Through formally painted portraits, Patrick Martinez sheds light on past and current civil rights leaders who would historically be left in the shadows. These portraits are found atop realistically depicted three-dimensional cakes, embodying the celebratory tone that Martinez wishes to portray. Through a study of the lack of diverse representation in historical portrait painting, a medium traditionally used to celebrate ones successes and wealth, Martinez was led to the portrait cake paintings. The cake acts as a globally and socio-economically understood medium of celebration, now featuring the faces of not only white historical figures but the faces of freedom fighters of all races. This series was first inspired by a video of Tupac’s last birthday, which included a cake frosted with his portrait that did not resemble him in the slightest. The cake paintings feature the likes of Angela Davis, James Baldwin, and Malcolm X, and include even lesser known freedom fighters such as Larry Itliong of the Philippines paying respect to Martinez’s mother’s birthplace. Martinez also works with the insignias of civil rights activist groups, such as the Black Panther Party in his piece titled Chocolate Cake for the Black Panther Party. That Which We Do Not See will be on view through April 20 at Fort Gansevoort 5 Ninth Avenue, New York. photographs courtesy of the artist and Fort Gansevoort, New York.
”The works were re-created in oil paint on canvas from images I constructed on my iPhone. I usually took these photographs around my home in Florida, and then painted over them with different characters. These light creatures hang out with the dogs, or dance on the abandoned boat dock. I would sit outside alone by the water and create alien-like friends on a low-key cosmic tropical playground.” —Harmony Korine. Young Twitchy is on view through April 20 at Gagosian 980 Madison Avenue, New York. photographs courtesy of Gagosian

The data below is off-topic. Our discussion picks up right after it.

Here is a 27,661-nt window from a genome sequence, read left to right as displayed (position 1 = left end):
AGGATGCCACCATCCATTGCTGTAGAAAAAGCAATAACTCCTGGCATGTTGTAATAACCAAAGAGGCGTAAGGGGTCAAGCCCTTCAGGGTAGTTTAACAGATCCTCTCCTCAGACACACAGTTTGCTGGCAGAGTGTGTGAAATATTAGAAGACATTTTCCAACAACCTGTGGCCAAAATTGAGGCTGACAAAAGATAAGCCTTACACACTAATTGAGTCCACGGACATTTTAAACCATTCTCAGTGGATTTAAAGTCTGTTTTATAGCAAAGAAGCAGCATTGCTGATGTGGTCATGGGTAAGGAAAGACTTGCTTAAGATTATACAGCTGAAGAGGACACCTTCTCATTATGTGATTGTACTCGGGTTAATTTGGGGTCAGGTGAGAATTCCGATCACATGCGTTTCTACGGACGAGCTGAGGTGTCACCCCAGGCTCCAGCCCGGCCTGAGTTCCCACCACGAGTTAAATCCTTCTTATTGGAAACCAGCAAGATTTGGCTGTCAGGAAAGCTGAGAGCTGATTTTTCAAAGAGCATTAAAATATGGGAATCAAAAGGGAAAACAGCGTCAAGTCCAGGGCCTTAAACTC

Pussykrew is a nomadic duo of Polish new media artists Ewelina Alexandrowicz and Andrzej Wojtas. The centerpiece of the show is the artists’ most recent project, the bliss of metamorphing collapse, presented as multiscreen video installation and virtual reality experience. Using real-time animation and VR sculpting tools, Pussykrew create new supernatural scenery as they re-imagine the future post-human landscape, new living beings, and their ecosystem. This multidimensional work is designed to explore speculative life forms that exist within a networked consciousness, beyond synthetic/organic conditions: the fluid entities that transcend traditional hierarchical binary systems. The audience is summoned into the artist-created universe where newly evolved, gender-free organisms become the augmented hybrids of a body, technology, and nature, and the sentient sense of the past. The Bliss Of Metamorphing Collapse is on view through April 13 at Postmasters 54 Franklin Street, New York. photographs courtesy of the gallery
Bad Lucky Indian is Natalie Ball's first solo exhibition in New York. Her art engages proposals of refusal, complicating easily affirmed and consumable narratives and identities without absolutes. The exhibition will be on view through April 13 at Half Gallery 43 East 78th Street, New York. photographs courtesy of Half Gallery